Will the shakedown phase of the Trump White House end with new chief of staff John Kelly?

 

It is not uncommon for a new White House to have a shakedown phase and switch chiefs of staff.  Rahm Emanuel's tenure as President Obama's first White House chief of staff only lasted just over nine months.

Appointing Reince Priebus his chief of staff must have seemed a worthwhile trial when Donald Trump sketched out his administration.  Priebus brought the GOP establishment into the inner circle, in hopes that victory could yield cooperation at least as good as the RNC was able to deliver to his campaign.  But the national politicians of the party are as yet far from unified in their backing of President Trump.

In terms of management, the president's predilection for direct communications and the presence of family among advisers bypassed anything resembling a chain of command.  And face it: Priebus was great at being head of the RNC, an organization that is far from top-down in nature.  He was good at the cajoling needed in such situations, but managing the time of the POTUS and coordinating the actions of the W.H. staff requires an iron spine if any semblance of order is to be maintained.

Whatever the truth of widely held suspicions that Priebus was the long sought inner-circle leaker, President Trump appears to have realized he needs a chief of staff who can impose order and make things run efficiently.  The appointment of General John Kelly, whose half-year tenure as head of HHS is highly regarded, who was a four-star Marine general before retiring, and who has White House and congressional liaison experience in his past, is an excellent sign.  The only real question is whether Trump will defer to the order that Kelly tries to impose – first and foremost, controlling who speaks to the president.  This means you, Anthony Scaramucci, Jared Kushner, and even Ivanka Trump.

If President Trump, a man in his seventies, wants to stop stepping on his message and get organized, a team working together, he needs to change his spontaneous style and chafe under the arrangements he has made for the good of his administration and his country.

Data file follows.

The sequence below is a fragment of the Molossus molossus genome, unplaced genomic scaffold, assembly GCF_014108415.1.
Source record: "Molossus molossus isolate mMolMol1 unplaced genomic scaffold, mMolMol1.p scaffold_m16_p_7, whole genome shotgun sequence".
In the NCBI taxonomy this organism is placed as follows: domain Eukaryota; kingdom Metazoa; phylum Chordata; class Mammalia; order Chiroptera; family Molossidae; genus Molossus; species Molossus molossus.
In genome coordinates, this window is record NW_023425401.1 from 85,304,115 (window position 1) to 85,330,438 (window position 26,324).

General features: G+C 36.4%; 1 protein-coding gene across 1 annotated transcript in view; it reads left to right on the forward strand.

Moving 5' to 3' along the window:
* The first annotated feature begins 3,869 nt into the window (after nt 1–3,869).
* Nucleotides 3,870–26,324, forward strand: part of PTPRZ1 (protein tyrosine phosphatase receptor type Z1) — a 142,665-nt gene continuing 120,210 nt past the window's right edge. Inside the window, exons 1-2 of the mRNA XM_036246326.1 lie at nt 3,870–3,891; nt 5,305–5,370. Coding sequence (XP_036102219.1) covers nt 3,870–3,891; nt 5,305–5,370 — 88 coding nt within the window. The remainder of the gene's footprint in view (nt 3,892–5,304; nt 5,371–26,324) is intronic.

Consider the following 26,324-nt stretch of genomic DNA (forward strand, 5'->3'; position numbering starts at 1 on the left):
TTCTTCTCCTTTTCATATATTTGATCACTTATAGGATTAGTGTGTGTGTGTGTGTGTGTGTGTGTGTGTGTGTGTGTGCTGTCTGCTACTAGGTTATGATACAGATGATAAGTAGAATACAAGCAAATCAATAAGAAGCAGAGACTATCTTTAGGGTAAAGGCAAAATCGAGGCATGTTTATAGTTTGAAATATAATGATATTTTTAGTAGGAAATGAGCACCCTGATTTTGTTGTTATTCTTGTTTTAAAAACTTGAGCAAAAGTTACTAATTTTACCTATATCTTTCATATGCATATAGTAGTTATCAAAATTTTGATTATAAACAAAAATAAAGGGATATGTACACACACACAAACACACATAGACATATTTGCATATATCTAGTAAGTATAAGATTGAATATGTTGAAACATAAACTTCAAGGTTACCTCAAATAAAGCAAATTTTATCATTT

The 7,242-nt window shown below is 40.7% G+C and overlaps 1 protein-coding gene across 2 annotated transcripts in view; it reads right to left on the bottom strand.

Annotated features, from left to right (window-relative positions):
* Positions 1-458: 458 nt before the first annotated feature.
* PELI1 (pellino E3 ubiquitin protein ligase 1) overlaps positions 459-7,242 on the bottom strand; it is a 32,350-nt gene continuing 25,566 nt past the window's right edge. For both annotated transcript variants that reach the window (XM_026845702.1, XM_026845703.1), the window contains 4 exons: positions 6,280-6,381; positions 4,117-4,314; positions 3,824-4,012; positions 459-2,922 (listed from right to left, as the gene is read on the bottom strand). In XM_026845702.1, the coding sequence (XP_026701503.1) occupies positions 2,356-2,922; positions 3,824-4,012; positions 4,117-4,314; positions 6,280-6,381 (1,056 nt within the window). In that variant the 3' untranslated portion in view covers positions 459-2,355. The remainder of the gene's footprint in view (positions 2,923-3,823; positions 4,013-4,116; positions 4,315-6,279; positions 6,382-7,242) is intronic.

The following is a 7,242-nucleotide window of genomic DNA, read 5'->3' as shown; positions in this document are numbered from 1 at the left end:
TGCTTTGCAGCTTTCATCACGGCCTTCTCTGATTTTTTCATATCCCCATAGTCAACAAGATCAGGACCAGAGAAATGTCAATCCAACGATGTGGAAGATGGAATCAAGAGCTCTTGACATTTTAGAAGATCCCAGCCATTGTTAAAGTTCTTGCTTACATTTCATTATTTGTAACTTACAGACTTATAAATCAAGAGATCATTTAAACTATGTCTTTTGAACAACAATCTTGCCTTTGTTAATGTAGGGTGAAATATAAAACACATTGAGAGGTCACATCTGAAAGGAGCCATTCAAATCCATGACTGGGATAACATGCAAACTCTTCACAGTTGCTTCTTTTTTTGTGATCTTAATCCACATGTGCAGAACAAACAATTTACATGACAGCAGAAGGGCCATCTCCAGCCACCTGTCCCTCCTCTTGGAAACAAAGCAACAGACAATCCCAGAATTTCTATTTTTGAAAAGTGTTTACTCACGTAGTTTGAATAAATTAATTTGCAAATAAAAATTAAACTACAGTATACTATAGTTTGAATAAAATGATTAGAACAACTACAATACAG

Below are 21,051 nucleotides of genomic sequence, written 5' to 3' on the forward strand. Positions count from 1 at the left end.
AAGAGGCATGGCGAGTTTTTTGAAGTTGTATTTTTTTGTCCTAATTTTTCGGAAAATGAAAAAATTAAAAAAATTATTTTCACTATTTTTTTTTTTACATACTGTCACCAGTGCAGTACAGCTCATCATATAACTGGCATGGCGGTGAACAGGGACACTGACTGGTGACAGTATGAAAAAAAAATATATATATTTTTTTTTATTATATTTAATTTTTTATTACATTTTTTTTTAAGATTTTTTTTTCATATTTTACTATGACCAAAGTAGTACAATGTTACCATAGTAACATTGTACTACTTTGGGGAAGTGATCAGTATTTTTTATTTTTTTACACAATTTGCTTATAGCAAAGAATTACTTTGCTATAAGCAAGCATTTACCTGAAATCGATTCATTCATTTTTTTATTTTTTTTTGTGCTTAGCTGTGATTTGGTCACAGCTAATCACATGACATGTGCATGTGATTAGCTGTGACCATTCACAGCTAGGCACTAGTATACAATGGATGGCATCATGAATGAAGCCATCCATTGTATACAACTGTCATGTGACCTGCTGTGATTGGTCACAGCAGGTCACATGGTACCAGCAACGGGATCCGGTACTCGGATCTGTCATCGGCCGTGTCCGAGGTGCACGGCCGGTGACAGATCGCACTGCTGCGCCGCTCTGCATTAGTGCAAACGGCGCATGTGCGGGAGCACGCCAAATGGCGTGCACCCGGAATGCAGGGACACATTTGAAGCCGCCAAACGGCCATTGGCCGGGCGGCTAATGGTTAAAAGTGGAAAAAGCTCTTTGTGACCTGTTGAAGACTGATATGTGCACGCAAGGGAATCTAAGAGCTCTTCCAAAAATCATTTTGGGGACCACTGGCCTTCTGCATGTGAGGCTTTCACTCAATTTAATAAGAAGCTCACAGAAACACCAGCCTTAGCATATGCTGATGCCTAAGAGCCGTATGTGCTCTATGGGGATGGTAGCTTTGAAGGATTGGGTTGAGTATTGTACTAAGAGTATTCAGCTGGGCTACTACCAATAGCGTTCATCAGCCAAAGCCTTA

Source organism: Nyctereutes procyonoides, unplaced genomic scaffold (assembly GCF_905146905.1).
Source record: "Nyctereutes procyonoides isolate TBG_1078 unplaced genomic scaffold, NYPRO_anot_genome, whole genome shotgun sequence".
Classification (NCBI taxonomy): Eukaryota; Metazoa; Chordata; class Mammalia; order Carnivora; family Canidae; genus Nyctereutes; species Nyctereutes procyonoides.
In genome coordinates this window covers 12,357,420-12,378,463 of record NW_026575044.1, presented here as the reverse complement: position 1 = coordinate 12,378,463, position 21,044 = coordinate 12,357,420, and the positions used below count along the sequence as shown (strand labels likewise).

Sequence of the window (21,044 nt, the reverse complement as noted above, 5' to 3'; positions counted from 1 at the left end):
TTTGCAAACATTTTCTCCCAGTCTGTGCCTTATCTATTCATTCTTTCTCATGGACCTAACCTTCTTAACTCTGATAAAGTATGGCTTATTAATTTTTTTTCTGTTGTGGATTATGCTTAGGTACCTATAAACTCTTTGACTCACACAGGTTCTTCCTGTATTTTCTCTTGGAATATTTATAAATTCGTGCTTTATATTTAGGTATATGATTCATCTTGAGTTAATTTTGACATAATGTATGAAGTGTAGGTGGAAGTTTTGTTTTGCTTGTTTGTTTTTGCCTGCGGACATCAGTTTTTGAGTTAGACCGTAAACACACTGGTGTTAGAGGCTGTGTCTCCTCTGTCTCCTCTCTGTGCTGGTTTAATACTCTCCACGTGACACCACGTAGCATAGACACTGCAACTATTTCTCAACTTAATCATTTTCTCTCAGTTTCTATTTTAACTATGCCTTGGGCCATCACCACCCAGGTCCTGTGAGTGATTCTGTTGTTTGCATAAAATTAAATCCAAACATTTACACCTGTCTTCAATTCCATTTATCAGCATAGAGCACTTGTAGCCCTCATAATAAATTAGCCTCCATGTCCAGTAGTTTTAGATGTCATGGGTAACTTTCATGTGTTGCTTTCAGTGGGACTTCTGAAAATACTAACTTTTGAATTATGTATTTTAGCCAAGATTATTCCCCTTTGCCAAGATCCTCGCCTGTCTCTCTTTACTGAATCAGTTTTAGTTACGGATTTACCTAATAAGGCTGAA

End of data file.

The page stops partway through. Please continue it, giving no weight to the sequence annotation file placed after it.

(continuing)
It is not uncommon for a new White House to have a shakedown phase and switch chiefs of staff.  Rahm Emanuel's tenure as President Obama's first White House chief of staff only lasted just over nine months.

Appointing Reince Priebus his chief of staff must have seemed a worthwhile trial when Donald Trump sketched out his administration.  Priebus brought the GOP establishment into the inner circle, in hopes that victory could yield cooperation at least as good as the RNC was able to deliver to his campaign.  But the national politicians of the party are as yet far from unified in their backing of President Trump.

In terms of management, the president's predilection for direct communications and the presence of family among advisers bypassed anything resembling a chain of command.  And face it: Priebus was great at being head of the RNC, an organization that is far from top-down in nature.  He was good at the cajoling needed in such situations, but managing the time of the POTUS and coordinating the actions of the W.H. staff requires an iron spine if any semblance of order is to be maintained.

Whatever the truth of widely held suspicions that Priebus was the long sought inner-circle leaker, President Trump appears to have realized he needs a chief of staff who can impose order and make things run efficiently.  The appointment of General John Kelly, whose half-year tenure as head of HHS is highly regarded, who was a four-star Marine general before retiring, and who has White House and congressional liaison experience in his past, is an excellent sign.  The only real question is whether Trump will defer to the order that Kelly tries to impose – first and foremost, controlling who speaks to the president.  This means you, Anthony Scaramucci, Jared Kushner, and even Ivanka Trump.

If President Trump, a man in his seventies, wants to stop stepping on his message and get organized, a team working together, he needs to change his spontaneous style and chafe under the arrangements he has made for the good of his administration and his country.

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